Cristian Maidana: 6

Maidana looked dangerous throughout his 55 minutes, particularly when he combined with Nogueira. The problem was that he came out after 55, just when a goal seemed to be on the way for the Union. Philadelphia needs more minutes from him.

Andrew Wenger: 5

There were times when Wenger looked really good, like on that pass that should have been an assist to Casey. Then there were times when he blasted should-be game-winners well over the cross bar. That late sequence summarized his game: Good hold-up play, nice pass on the give-and-go, hustle to put himself in position for a winner, and then blast it high.

Conor Casey: 2

Casey had just 23 touches in 63 minutes. Those numbers fit Jack McInerney more than Casey, except Mac would have been making runs behind the defense. One of the big man’s worst performances in a Union jersey.


Leo Fernandes: 3

Fernandes was fairly invisible after his entry and proved a marked drop-off from Maidana. He gets docked a point for his shameless dive shortly upon entering the game.

Sebastien Le Toux: 8

Le Toux jacked up the defensive pressure upon his entry and made things difficult for Houston’s back line in possession. He also combined well in the attack and nearly created the winner. If he didn’t play on a team known for diving, he might have gotten that late penalty call.

Antoine Hoppenot: ?

Oh wait, there was no third substitute? Never mind then!

(Ratings guide: 0: Worst game ever. 1: Almost worst game ever. 2-3: Bad game. 4: A bit below average. 5: Average. 6: Above average. 7: Good. 8: Very good. 9: Great. 10: Hat trick hero.)

Geiger Counter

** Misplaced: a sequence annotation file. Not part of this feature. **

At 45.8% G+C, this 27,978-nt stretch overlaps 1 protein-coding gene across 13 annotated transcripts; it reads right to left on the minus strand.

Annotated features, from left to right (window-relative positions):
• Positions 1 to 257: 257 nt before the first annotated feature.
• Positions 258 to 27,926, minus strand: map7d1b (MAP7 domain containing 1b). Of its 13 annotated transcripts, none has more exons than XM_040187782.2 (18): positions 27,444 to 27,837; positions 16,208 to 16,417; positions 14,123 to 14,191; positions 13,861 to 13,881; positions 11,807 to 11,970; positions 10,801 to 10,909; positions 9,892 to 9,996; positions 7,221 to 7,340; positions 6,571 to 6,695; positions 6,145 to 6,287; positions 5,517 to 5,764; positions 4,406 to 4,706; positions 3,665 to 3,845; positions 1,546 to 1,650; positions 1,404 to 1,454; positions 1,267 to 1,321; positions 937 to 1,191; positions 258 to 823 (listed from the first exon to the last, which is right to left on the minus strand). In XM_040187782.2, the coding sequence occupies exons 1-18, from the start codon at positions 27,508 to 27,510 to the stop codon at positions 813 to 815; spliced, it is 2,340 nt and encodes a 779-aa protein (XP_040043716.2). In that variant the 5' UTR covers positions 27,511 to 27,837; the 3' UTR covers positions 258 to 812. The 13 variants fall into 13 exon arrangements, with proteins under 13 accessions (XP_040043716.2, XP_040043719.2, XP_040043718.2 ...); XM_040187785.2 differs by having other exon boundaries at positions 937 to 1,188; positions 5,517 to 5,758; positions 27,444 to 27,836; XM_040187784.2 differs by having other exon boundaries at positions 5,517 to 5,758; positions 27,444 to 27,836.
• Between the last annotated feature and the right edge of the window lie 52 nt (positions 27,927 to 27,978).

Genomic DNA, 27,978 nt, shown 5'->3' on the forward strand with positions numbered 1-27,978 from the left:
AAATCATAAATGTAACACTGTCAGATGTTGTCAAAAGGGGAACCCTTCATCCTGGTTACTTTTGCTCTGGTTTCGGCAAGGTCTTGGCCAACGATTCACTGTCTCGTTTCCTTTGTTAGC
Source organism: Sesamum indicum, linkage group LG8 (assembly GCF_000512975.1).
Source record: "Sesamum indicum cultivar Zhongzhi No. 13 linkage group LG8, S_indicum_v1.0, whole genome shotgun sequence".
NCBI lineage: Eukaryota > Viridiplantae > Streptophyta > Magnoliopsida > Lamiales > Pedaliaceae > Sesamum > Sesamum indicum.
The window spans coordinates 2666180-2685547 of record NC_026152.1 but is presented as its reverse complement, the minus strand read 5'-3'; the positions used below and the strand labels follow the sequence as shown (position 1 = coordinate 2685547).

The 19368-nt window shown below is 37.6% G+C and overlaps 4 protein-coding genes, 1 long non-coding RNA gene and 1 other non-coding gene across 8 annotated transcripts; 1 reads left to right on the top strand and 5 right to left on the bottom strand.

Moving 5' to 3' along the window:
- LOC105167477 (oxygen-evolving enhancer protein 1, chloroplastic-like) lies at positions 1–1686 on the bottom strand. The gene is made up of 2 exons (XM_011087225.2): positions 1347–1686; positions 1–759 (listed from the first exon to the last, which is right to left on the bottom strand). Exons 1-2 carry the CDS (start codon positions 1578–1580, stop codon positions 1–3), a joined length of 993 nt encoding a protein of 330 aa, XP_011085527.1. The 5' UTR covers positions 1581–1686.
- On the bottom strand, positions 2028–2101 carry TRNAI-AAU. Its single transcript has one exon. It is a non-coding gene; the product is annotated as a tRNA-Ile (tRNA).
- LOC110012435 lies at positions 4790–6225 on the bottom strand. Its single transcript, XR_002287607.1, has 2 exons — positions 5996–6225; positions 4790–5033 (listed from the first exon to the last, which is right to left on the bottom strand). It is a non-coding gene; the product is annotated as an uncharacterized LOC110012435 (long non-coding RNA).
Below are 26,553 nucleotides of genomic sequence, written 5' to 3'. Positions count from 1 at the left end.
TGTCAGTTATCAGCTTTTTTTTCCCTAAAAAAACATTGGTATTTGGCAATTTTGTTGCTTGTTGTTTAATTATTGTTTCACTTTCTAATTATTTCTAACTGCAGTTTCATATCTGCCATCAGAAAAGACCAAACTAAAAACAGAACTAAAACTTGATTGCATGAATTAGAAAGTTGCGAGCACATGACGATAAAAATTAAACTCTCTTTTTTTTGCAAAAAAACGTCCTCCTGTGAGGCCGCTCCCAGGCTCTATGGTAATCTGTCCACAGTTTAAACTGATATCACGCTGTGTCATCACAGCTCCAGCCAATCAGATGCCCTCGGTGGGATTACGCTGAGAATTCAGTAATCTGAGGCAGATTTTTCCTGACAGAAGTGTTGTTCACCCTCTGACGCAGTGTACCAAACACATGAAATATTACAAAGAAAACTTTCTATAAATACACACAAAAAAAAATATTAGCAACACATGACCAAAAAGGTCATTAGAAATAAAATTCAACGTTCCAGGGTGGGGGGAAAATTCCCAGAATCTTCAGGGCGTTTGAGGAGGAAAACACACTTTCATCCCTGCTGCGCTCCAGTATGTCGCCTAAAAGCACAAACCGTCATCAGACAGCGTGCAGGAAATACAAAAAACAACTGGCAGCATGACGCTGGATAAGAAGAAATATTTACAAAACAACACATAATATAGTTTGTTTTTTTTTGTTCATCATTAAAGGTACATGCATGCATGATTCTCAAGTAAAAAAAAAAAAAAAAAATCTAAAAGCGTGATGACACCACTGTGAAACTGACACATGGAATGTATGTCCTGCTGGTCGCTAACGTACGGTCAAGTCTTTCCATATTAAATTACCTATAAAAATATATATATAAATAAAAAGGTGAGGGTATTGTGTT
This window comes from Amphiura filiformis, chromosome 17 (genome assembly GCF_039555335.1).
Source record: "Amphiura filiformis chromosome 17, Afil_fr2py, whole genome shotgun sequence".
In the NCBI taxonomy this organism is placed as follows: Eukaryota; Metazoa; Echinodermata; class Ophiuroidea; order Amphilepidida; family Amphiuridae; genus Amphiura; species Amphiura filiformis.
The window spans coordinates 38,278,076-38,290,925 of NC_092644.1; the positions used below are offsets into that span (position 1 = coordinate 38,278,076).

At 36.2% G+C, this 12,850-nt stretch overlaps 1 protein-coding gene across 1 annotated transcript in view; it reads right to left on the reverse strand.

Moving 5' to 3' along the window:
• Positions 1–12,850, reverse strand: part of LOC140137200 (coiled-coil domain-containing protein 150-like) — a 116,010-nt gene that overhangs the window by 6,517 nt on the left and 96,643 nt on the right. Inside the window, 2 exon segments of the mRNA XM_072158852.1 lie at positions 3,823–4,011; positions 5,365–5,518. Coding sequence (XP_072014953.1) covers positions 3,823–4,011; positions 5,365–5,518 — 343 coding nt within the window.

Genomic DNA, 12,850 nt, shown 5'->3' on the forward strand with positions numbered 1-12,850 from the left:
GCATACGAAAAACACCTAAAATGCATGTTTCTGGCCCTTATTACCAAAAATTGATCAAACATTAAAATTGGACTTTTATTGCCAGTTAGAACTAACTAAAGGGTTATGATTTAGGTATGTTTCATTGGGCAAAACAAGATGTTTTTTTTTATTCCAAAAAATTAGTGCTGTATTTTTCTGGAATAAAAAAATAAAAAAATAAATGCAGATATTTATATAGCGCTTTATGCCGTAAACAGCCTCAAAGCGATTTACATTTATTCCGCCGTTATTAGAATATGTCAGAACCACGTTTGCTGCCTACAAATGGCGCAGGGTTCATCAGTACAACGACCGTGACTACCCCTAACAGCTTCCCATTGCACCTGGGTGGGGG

Armando Villareal: 5

Yes, Villareal made the right call to book Sarkodie for time wasting. He held the ball for well over 30 seconds.

But you could see by Villareal’s delay that he likely forgot that Sarkodie was on a yellow card until a few Union players reminded him. That’s laughably sad.

Preferred lineup against Montreal

MacMath, Williams, Okugo, Berry, Gaddis, Carroll, Edu, Nogueira, Maidana, Le Toux, Wenger

You could swap Fernandes for Carroll for a more attacking lineup, but until the back line gets fully fit, Carroll probably needs to shield them like he did Saturday.


  1. The Flyers won yesterday!

  2. Alright so you refuse to agree to fire Hackworth then at least agree he needs to be demoted. It’s great we have a sick lineup on paper but if they are completely mismanaged before, during and after each game then what is the point? Give Hack credit for the player acquisitions but he ruins all that goodwill with his match day decisions. #DemoteHack

    Seriously though, not using 3 subs in the 3rd game in 8 days should be enough for them to make a move at manager. Has to happen before it is too late.